Porthcawl News November 1917 – how the town’s ‘Bantam Battalions’ were in the firing line

Wednesday, 1 November 2017

By Contributed Item
in Local People

Local historian Ceri Joseph from Porthcawl Museum continues her series, looking back at life in the town, 100 years ago, as World War One still raged.

Internationally, November 1917 will always be remembered for the October Revolution in Russia.

So called because Russia followed the Julian calendar and as such, the date for them was attributed to October 24, which corresponded with November 6 in our Gregorian calendar.

The revolution, of course, signalled the Bolsheviks seizing power in Russia, which not only would have an enormous impact on global politics but, at the time, resulted in Russia pulling out of the war.

Another event that month which triggered international repercussions was a letter written on November 2 from British Foreign Secretary Arthur James Balfour to Baron Lionel Rothschild, Britain’s most famous Jewish citizen.

In the letter, Balfour expressed the British Government’s support for a Jewish homeland. Underpinning this decision was the hope that such a declaration would help gain Jewish support for the Allies from USA and Russia.

Prime Minister David Lloyd George also wished for British dominance in Palestine, as it would act as ‘a land bridge’ between India and Egypt, two countries already under British occupation.

The Balfour Declaration would have a profound influence on post-war negotiations at The Treaty of Versailles in 1919, as Britain was entrusted with the administration of Palestine in the understanding that it would work with both Jews and Arabs to forge a peaceful conclusion.

This was not to be, as between the wars, the Jewish population of the region increased while the Palestinians did not receive what they had been promised. Self-government.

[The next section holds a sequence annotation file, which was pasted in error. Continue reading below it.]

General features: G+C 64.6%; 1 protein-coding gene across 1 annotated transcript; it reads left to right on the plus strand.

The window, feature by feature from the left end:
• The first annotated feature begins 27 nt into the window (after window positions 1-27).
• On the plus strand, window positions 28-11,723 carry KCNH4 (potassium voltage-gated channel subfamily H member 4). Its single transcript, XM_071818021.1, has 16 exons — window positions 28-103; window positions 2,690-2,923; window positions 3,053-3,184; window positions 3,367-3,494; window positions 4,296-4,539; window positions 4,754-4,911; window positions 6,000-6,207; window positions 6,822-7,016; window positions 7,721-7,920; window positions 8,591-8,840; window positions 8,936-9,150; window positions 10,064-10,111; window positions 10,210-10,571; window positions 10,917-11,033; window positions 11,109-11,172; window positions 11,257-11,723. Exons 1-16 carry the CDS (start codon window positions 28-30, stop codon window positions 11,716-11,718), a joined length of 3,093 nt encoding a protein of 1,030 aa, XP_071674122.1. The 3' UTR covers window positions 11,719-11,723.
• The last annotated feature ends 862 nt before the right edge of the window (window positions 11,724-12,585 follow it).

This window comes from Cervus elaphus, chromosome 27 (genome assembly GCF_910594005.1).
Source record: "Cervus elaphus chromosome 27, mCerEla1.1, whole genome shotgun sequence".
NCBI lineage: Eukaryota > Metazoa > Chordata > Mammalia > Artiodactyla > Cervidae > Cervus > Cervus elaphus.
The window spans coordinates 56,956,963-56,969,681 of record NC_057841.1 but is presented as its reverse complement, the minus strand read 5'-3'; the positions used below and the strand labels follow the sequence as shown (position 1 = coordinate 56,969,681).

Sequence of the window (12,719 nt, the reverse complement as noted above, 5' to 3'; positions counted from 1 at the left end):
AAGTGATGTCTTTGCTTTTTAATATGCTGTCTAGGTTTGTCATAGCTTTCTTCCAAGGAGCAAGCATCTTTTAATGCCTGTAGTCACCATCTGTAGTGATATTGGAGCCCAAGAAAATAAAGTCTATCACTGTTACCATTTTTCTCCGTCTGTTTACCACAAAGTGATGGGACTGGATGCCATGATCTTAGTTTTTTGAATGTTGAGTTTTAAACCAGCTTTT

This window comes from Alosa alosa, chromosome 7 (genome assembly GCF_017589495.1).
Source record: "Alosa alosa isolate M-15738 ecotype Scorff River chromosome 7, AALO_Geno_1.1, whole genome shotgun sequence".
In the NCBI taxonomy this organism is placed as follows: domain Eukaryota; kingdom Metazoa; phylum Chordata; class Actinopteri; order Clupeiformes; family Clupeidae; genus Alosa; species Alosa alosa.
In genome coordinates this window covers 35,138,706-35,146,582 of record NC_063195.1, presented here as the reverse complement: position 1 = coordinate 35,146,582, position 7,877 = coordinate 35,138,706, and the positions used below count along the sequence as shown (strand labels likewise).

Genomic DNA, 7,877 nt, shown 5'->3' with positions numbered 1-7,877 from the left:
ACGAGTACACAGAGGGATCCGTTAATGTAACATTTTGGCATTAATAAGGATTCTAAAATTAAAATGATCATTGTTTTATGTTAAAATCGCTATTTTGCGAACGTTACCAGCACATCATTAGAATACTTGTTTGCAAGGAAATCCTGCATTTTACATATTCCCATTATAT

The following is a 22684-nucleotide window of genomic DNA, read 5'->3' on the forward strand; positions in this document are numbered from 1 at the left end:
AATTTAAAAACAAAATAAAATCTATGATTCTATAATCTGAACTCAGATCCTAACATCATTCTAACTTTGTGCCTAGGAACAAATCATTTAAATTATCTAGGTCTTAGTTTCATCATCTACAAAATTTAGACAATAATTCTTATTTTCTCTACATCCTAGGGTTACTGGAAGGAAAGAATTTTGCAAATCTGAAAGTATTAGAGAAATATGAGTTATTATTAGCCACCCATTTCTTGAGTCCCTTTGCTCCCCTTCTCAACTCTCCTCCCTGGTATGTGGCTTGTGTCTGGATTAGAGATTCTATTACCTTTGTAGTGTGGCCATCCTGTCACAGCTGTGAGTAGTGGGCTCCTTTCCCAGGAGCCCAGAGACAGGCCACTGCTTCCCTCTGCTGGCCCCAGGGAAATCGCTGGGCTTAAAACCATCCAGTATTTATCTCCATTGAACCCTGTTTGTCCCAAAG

Eventually, violence between the two sides escalated. Following World War Two, the horrors of the Holocaust and British occupation of the region proving untenable, the State of Israel was formed in 1948.

Yet in November 1917, British forces were entrenched in the fighting for control of Gaza. After two failures to take Gaza earlier in the year, the newly-appointed General Edmund Allenby’s plan to break through the Ottoman line into southern Palestine eventually proved a success.

Among the extra troops sent from Britain and the Commonwealth was 2nd Lieutenant Horace Scott Dowdeswell, 5th Battalion, Welsh Regiment.

Horace, born in Treherbert in 1898, was the only son of William and Amelia Elizabeth Dowdeswell, whose three younger children were girls.

His father Major William Dowdeswell, an architect by profession, followed his older brother Thomas into the 3rd Volunteer Battalion, Welsh Regiment in 1889 and on the formation of the Territorial Force in 1908, transferred to the 5th Battalion, with whom he served at Gallipoli, being invalided home on October 7, 1915.

It was soon afterwards that the family moved to ‘Penoyne’ Mary Street, Porthcawl. Yet young Horace often stayed with his Uncle Thomas and Aunt Sarah at Llansteffan, Pembrokeshire.

Horace himself was commissioned into the Welsh Regiment and was posted to Egypt to join the 5th Battalion, Welsh Regiment which was attached to 53rd (Welsh) Division.

He took part in the advance into Palestine from March 1917 onwards, and was killed in action while leading his company into a storm of Turkish machine gun fire on November 3. Horace was 19 years old, and is buried at Beersheba War Cemetery, Israel.

Horace is remembered on his parents’ grave in St John’s Church, Newton and on the 5th Battalion Memorial on Pontypridd Common.

On the Western Front, November 20 at the Battle of Cambrai, hundreds of tanks breached the German Hindenburg Line for the first time in a surprise attack. Yet within three weeks any British advantage had been lost, resulting in many casualties.

Among them were most of the officers and men of the 17th/18th Battalion, Welsh Regiments who died defending the British position at Bourlon Wood, November 23.